Tag Archives: nepali diplomacy

Who is the ‘international community’ in Nepal?

As a sovereign country of Southasia, if we have to listen to international opinion, does not Nepal also need to heed the views/feelings of Bangladesh, Pakistan, Sri Lanka, Afghanistan, Burma/Myanmar, or should we continue to go by the amorphous and selective use of ‘international community’?

Kanak Mani Dixit

893035_558874680856096_914955205_oAmidst the current jousting between Government of Nepal/ruling parties and certain members/combines of the ‘international community’, I would like to know who do we refer to when we say/accept the usage of ‘international community’. Are we talking of the entire community or selected members/combines? Are we talking of the European Union, in which case do the statements/activism that have been emanating therefrom include, say, Germany? Where does South Korea stand? What about the embassies unrepresented in KTM but with interest in Nepal? Do we mean ‘West’ when we say ‘international community’? When we do say ‘West’, is the focus mainly on a US-EU combine, or do we include Australia and Japan and Canada? Is there absolutely unanimity among the ‘international community’ and the “West’, or is it he who makes the noise that gets heard? When the UN Resident Coordinator puts out a note in the name of the ‘international community’, who is included – the multilateral agencies, the Bretton Woods institutions (IMF, WB, IFC), and which all embassies, and should we not have a listing at the bottom of all statements to clarify rather than add to the murk?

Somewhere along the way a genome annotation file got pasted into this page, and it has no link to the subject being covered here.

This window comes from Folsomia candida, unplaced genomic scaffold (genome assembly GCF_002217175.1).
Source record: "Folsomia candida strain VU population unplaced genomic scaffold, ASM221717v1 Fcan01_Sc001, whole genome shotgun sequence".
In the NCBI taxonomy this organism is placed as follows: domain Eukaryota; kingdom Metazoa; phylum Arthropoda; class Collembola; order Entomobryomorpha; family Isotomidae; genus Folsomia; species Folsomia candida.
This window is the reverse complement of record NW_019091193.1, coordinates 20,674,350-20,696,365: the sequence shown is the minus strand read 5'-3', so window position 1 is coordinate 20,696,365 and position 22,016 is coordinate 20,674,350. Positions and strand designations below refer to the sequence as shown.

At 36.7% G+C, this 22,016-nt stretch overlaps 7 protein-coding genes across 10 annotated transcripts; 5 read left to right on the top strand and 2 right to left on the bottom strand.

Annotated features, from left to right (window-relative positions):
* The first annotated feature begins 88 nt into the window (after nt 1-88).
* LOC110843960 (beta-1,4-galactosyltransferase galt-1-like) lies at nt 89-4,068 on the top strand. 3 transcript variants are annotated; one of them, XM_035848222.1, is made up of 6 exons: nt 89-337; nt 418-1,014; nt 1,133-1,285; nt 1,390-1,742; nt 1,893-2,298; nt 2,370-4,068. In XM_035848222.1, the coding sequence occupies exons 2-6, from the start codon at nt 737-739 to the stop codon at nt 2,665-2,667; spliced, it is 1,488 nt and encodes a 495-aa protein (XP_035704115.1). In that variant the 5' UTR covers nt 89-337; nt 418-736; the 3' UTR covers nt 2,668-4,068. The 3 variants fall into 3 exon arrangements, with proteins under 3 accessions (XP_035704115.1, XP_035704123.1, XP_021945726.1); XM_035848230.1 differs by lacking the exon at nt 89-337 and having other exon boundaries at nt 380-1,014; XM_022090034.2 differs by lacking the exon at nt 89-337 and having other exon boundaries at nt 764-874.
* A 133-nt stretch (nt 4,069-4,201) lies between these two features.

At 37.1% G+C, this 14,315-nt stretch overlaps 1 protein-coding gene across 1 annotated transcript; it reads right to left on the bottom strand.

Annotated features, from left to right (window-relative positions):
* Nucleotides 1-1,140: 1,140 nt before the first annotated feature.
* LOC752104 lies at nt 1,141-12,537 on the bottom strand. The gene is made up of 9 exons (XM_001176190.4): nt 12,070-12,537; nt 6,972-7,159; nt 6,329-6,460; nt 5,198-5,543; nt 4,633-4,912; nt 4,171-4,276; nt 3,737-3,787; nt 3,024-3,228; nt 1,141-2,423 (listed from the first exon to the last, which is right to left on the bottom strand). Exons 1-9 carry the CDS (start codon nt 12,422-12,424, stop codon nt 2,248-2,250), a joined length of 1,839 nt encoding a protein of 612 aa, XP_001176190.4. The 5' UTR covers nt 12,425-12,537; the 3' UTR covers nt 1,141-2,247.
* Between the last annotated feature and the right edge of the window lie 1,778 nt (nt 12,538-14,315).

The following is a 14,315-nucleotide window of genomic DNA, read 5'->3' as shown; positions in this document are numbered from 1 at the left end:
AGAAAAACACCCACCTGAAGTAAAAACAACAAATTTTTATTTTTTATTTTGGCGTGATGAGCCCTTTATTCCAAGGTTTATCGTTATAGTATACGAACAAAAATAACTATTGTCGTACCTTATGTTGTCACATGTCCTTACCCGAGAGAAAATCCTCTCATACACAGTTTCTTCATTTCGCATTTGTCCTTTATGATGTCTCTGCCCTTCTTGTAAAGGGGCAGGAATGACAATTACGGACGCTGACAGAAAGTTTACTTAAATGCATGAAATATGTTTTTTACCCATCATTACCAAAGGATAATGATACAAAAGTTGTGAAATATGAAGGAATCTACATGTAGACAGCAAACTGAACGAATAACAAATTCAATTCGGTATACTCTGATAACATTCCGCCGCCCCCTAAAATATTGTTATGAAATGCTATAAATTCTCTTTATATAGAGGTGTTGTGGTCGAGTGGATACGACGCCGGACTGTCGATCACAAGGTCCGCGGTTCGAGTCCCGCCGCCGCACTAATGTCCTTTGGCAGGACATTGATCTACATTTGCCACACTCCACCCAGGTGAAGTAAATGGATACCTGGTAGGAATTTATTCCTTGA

The broadest use of ‘international community’ in Kathmandu seems to include India and China. As a sovereign country of Southasia, if we have to listen to international opinion, does not Nepal also need to heed the views/feelings of Bangladesh, Pakistan, Sri Lanka, Afghanistan, Burma/Myanmar, or should we continue to go by the amorphous and selective use of ‘international community’? Let us have some clarity!!

(Note: I believe that the ‘international community’ has a right and duty to speak for the protection of democracy and human rights of any country, including Nepal. (In that sense, my own use of ‘international community’ includes every country from Bangladesh to Belgium.) However, the members of the diplomatic corps, from countries near and far, must keep off the terrain of constitution-writing so the Nepali people and political forces are left to themselves on this matter.)

(This article was originally posted as facebook status by Mr Kanak Mani Dixit. We have reproduced here with his permission.)

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Nepal-India Relations: Open Secret Diplomacy

By Bishnu Pathak, PhD

Setting: